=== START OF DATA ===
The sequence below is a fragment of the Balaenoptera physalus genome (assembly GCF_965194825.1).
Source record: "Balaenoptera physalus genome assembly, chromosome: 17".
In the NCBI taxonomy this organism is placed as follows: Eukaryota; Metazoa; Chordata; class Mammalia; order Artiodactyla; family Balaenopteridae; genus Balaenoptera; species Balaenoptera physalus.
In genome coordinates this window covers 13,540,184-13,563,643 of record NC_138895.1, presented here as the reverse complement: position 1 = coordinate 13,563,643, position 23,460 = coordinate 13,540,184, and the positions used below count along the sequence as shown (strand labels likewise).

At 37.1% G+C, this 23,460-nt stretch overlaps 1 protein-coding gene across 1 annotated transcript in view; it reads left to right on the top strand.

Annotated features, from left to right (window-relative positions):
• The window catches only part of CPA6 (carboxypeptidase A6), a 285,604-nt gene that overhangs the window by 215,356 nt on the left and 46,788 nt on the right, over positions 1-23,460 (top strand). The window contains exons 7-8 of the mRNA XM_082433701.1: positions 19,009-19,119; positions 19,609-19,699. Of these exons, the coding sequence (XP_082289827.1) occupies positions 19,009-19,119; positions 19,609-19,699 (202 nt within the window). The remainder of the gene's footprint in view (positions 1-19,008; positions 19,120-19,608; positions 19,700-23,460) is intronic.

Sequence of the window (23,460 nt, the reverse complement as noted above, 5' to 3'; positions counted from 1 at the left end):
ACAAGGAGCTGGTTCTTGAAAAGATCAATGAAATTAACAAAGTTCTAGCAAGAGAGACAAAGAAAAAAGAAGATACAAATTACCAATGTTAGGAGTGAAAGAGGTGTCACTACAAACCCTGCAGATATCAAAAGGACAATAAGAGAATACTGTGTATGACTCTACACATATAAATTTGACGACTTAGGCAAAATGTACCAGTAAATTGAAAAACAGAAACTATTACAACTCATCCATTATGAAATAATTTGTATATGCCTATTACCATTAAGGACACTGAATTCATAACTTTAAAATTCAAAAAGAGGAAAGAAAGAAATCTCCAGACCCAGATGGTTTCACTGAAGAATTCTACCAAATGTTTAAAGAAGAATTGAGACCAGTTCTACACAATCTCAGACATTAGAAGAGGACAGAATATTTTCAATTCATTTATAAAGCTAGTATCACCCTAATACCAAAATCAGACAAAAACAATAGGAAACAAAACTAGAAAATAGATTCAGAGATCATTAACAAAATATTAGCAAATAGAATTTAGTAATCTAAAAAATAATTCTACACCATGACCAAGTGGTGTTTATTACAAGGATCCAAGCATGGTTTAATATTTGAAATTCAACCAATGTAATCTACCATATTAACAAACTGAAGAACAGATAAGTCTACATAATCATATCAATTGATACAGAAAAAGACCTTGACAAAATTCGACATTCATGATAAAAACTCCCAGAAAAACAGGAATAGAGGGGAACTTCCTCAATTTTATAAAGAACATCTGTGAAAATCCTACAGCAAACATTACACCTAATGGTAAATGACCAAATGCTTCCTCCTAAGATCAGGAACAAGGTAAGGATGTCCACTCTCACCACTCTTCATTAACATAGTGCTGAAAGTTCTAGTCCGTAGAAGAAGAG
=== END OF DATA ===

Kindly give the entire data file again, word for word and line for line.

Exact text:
The sequence below is a fragment of the Balaenoptera physalus genome (assembly GCF_965194825.1).
Source record: "Balaenoptera physalus genome assembly, chromosome: 17".
In the NCBI taxonomy this organism is placed as follows: Eukaryota; Metazoa; Chordata; class Mammalia; order Artiodactyla; family Balaenopteridae; genus Balaenoptera; species Balaenoptera physalus.
In genome coordinates this window covers 13,540,184-13,563,643 of record NC_138895.1, presented here as the reverse complement: position 1 = coordinate 13,563,643, position 23,460 = coordinate 13,540,184, and the positions used below count along the sequence as shown (strand labels likewise).

At 37.1% G+C, this 23,460-nt stretch overlaps 1 protein-coding gene across 1 annotated transcript in view; it reads left to right on the top strand.

Annotated features, from left to right (window-relative positions):
• The window catches only part of CPA6 (carboxypeptidase A6), a 285,604-nt gene that overhangs the window by 215,356 nt on the left and 46,788 nt on the right, over positions 1-23,460 (top strand). The window contains exons 7-8 of the mRNA XM_082433701.1: positions 19,009-19,119; positions 19,609-19,699. Of these exons, the coding sequence (XP_082289827.1) occupies positions 19,009-19,119; positions 19,609-19,699 (202 nt within the window). The remainder of the gene's footprint in view (positions 1-19,008; positions 19,120-19,608; positions 19,700-23,460) is intronic.

Sequence of the window (23,460 nt, the reverse complement as noted above, 5' to 3'; positions counted from 1 at the left end):
ACAAGGAGCTGGTTCTTGAAAAGATCAATGAAATTAACAAAGTTCTAGCAAGAGAGACAAAGAAAAAAGAAGATACAAATTACCAATGTTAGGAGTGAAAGAGGTGTCACTACAAACCCTGCAGATATCAAAAGGACAATAAGAGAATACTGTGTATGACTCTACACATATAAATTTGACGACTTAGGCAAAATGTACCAGTAAATTGAAAAACAGAAACTATTACAACTCATCCATTATGAAATAATTTGTATATGCCTATTACCATTAAGGACACTGAATTCATAACTTTAAAATTCAAAAAGAGGAAAGAAAGAAATCTCCAGACCCAGATGGTTTCACTGAAGAATTCTACCAAATGTTTAAAGAAGAATTGAGACCAGTTCTACACAATCTCAGACATTAGAAGAGGACAGAATATTTTCAATTCATTTATAAAGCTAGTATCACCCTAATACCAAAATCAGACAAAAACAATAGGAAACAAAACTAGAAAATAGATTCAGAGATCATTAACAAAATATTAGCAAATAGAATTTAGTAATCTAAAAAATAATTCTACACCATGACCAAGTGGTGTTTATTACAAGGATCCAAGCATGGTTTAATATTTGAAATTCAACCAATGTAATCTACCATATTAACAAACTGAAGAACAGATAAGTCTACATAATCATATCAATTGATACAGAAAAAGACCTTGACAAAATTCGACATTCATGATAAAAACTCCCAGAAAAACAGGAATAGAGGGGAACTTCCTCAATTTTATAAAGAACATCTGTGAAAATCCTACAGCAAACATTACACCTAATGGTAAATGACCAAATGCTTCCTCCTAAGATCAGGAACAAGGTAAGGATGTCCACTCTCACCACTCTTCATTAACATAGTGCTGAAAGTTCTAGTCCGTAGAAGAAGAG